# Why does slip appear in both strike direction and dip direction?

#1

Hello, everyone

I am doing dynamic earthquake rupture simulation. I set the static coefficient, dynamic coefficient and effective normal stress as 0.6778, 0.525 and 120 MPa. I set the initial traction-shear-leftlateral as a Gaussian distribution, whose center is slightly larger than the static friction. The initial traction-shear-updip is set to 10 MPa, which is much smaller than the dynamic friction and static friction (Figure initial_stress.png). I think this initial parameters distribution will only cause strike slip. But the result shows that slip appears in both strike direction and dip direction. I do not know why.

Does anyone know the reason?
Best regards,

Tu

#2

Without a diagram of your problem setup, such as fault geometry in relation to the domain, etc, as well as a clear illustration and description of what you are seeing, it is impossible for us to tell whether this is a result of an error in setting up the problem or it is a consequence of the geometry of the problem.

#3

Sorry, the detailed information about the dynamic rupture simulation test is below.
Firstly, I construct a simple geometry model. It is a planar embedded into the domain.

Secondly, I set the spatial database file. The material of the domain is set to be elastic. The surface of the domain is set to be free surface; other five boundaries are set to be absorbing boundaries.
I set the static coefficient, dynamic coefficient and effective normal stress as 0.6778, 0.525 and -120 MPa. I set the initial traction-shear-leftlateral as a Gaussian distribution, whose center is slightly larger than the static friction. The initial traction-shear-updip is set to 10 MPa, which is much smaller than the dynamic friction and static friction.

So the friction spatial database file is as following (here just list three columns):
#SPATIAL.ascii 1
SimpleDB {
num-values = 4
value-names = static-coefficient dynamic-coefficient slip-weakening-parameter cohesion
value-units = none none m Pa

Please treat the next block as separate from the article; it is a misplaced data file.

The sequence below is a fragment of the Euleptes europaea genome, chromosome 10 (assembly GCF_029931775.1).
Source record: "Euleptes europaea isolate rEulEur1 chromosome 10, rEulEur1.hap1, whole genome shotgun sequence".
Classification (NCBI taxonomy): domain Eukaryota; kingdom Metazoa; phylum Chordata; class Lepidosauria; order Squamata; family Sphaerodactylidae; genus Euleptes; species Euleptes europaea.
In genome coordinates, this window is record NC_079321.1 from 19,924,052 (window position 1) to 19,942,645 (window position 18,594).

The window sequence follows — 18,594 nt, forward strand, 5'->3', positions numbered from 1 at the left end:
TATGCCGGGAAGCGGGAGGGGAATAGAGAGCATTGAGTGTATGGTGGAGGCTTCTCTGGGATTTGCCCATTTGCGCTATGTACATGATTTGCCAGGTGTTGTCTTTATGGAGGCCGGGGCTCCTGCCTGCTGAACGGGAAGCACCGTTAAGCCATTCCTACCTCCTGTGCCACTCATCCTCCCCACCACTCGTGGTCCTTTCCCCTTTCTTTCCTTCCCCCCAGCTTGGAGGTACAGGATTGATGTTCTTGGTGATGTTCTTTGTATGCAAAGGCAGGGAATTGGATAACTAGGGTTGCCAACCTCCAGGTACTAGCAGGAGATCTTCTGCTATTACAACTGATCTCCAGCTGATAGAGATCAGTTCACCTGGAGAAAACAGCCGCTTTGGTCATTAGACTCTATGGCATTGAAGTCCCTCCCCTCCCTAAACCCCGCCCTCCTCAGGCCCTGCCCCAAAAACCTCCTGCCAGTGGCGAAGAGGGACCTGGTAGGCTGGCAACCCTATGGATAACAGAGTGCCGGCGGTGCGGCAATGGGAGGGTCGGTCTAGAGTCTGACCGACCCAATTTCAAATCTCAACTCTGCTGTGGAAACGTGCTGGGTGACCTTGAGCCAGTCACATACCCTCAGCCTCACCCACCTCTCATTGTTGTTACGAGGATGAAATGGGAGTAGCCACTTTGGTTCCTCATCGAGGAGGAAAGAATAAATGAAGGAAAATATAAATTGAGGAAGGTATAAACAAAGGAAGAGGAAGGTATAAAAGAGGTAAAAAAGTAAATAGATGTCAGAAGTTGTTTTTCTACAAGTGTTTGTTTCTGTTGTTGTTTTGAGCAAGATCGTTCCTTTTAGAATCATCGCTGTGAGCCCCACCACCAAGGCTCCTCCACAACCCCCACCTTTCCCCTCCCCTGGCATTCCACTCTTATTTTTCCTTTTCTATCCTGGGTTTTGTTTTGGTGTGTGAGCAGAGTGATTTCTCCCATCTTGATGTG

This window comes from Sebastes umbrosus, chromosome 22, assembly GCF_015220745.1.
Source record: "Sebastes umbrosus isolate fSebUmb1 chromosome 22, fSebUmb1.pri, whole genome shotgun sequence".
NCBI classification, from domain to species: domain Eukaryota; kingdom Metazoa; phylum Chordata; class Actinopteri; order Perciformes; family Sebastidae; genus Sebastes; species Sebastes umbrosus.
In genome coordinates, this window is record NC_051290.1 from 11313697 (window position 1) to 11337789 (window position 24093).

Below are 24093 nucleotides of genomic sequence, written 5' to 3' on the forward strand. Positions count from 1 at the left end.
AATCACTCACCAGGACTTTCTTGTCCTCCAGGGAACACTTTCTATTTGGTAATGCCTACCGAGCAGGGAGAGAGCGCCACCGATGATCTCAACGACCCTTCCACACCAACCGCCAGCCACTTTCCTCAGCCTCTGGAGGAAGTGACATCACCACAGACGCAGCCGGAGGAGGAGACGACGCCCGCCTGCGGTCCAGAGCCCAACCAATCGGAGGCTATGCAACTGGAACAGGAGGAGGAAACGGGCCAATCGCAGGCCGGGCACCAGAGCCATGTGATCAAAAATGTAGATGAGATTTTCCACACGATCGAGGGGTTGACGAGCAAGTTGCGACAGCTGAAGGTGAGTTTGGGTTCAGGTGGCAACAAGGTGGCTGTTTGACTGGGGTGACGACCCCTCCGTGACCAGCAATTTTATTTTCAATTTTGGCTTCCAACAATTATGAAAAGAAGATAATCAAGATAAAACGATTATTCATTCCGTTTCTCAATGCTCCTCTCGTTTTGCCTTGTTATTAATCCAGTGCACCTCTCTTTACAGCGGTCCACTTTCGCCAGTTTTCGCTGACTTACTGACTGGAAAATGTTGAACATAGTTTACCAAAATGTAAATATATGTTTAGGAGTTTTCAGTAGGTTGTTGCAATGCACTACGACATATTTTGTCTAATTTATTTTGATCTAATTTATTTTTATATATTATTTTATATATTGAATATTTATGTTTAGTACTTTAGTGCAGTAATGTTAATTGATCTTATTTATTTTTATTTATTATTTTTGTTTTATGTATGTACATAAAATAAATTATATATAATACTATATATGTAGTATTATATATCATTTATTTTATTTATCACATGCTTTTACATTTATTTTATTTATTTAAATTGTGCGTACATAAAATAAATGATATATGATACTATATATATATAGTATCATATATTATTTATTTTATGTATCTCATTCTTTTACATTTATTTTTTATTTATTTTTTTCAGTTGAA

num-locs = 3366
data-dim = 2
space-dim = 3
cs-data = cartesian {
to-meters = 1.0 // Specify coordinates in m for convenience.
space-dim = 3
} //cs-data
} // SimpleDB
// Columns are
// (1) x coordinate (m)
// (2) y coordinate (m)
// (3) z coordinate (m)
// (4) static-coefficient
// (5) dynamic-coefficient
// (6) slip-weakening-parameter (m)
// (7) cohesion (Pa)
-6000.000000 -11000.000000 0.000000 0.677800 0.525000 0.400000 0.000000
-5860.000000 -11000.000000 0.000000 0.677800 0.525000 0.400000 0.000000
-5720.000000 -11000.000000 0.000000 0.677800 0.525000 0.400000 0.000000

And the traction spatial database file is as following (here just list three columns):
#SPATIAL.ascii 1
SimpleDB {
num-values = 3
value-names = traction-shear-leftlateral traction-shear-updip traction-normal
value-units = MPa MPa MPa
num-locs = 3366
data-dim = 2
space-dim = 3
cs-data = cartesian {
to-meters = 1.0 // Specify coordinates in m for convenience.
space-dim = 3
} //cs-data
} // SimpleDB
// Columns are
// (1) x coordinate (m)
// (2) y coordinate (m)
// (3) z coordinate (m)
// (4) left-lateral shear traction (MPa)
// (5) reverse shear traction (MPa)
// (6) normal traction (MPa)
-3340.000000 -1523.076923 0.000000 71.327160 10.000000 -120.000000
-3200.000000 -1523.076923 0.000000 73.170816 10.000000 -120.000000
-3060.000000 -1523.076923 0.000000 74.935563 10.000000 -120.000000

Then I set the cfg files and run the simulation. Finally, I plot the slip.
The strike direction:

The dip direction:

Although the slip in dip direction is much smaller than that in strike direction, it slips in the dip direction.

#4

Dear Tu,

After looking at your problem setup, one concern is that the outer boundaries of your domain may be too close to your fault. A larger domain may help. Also, what sort of boundary conditions are you applying to your outer boundaries?

Cheers,

Charles

#5

Dear Charles,
The surface of the domain is set to be free surface; other five boundaries are set to be absorbing boundaries. Can I improve the results by adjusting the parameters of absorbing boundary? If so, how to adjust those parameters of absorbing boundary?
Best regards,
Tu

#6

For a dipping fault with low initial shear tractions, the dynamic (transient) shear traction changes on the fault can be large enough to cause rake angle rotations. This is well documented in the scientific literature (See Spudich, 1992, and studies citing that paper, such as Oglesby et al, 1999.

I strongly recommend becoming familiar with the breadth of scientific literature on spontaneous dynamic rupture simulations that has been published over the past 30+ years. A lot of these basic questions have been studied and documented and learning about them will save you a lot of headache in moving forward with your modeling. An easy way to find relevant studies is to look at the early papers cited in benchmarking studies and people who have been working in this area for a long time. See my earlier post for a list of people participating in the SCEC Dynamic Rupture Technical Activity Group.

#7

Dear Baagaard,
Thank you very much.
Best regards,
Tu

#8

Dear Tu,

I am not so familiar with dynamic problems, and it looks like Brad may have already provided a better answer. My comment about the proximity of the external boundaries to the fault is based on my experience with static problems. For dynamic
problems with absorbing boundaries, maybe this is not an issue.

Cheers,

Charles

#9

Dear Charles,
Thank you all the same.
Best regards,
Tu